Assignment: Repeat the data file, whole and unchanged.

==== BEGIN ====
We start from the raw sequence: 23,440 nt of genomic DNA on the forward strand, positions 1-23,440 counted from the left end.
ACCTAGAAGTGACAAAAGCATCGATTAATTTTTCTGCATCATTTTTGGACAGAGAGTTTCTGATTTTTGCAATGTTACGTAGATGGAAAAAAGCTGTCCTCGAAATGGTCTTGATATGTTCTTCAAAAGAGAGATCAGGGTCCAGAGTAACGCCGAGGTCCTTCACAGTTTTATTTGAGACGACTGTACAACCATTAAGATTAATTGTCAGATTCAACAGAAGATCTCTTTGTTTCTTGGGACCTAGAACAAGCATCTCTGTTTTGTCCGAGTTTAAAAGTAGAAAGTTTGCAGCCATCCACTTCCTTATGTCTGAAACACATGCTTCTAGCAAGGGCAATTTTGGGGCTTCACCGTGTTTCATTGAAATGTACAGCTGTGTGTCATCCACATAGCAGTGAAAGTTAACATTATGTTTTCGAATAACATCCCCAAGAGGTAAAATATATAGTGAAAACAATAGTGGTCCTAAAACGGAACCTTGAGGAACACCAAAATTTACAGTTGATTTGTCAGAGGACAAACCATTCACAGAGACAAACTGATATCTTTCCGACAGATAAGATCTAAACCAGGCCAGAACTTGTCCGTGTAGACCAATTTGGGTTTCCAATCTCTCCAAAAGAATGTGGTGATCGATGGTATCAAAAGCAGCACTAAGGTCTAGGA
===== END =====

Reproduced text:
We start from the raw sequence: 23,440 nt of genomic DNA on the forward strand, positions 1-23,440 counted from the left end.
ACCTAGAAGTGACAAAAGCATCGATTAATTTTTCTGCATCATTTTTGGACAGAGAGTTTCTGATTTTTGCAATGTTACGTAGATGGAAAAAAGCTGTCCTCGAAATGGTCTTGATATGTTCTTCAAAAGAGAGATCAGGGTCCAGAGTAACGCCGAGGTCCTTCACAGTTTTATTTGAGACGACTGTACAACCATTAAGATTAATTGTCAGATTCAACAGAAGATCTCTTTGTTTCTTGGGACCTAGAACAAGCATCTCTGTTTTGTCCGAGTTTAAAAGTAGAAAGTTTGCAGCCATCCACTTCCTTATGTCTGAAACACATGCTTCTAGCAAGGGCAATTTTGGGGCTTCACCGTGTTTCATTGAAATGTACAGCTGTGTGTCATCCACATAGCAGTGAAAGTTAACATTATGTTTTCGAATAACATCCCCAAGAGGTAAAATATATAGTGAAAACAATAGTGGTCCTAAAACGGAACCTTGAGGAACACCAAAATTTACAGTTGATTTGTCAGAGGACAAACCATTCACAGAGACAAACTGATATCTTTCCGACAGATAAGATCTAAACCAGGCCAGAACTTGTCCGTGTAGACCAATTTGGGTTTCCAATCTCTCCAAAAGAATGTGGTGATCGATGGTATCAAAAGCAGCACTAAGGTCTAGGA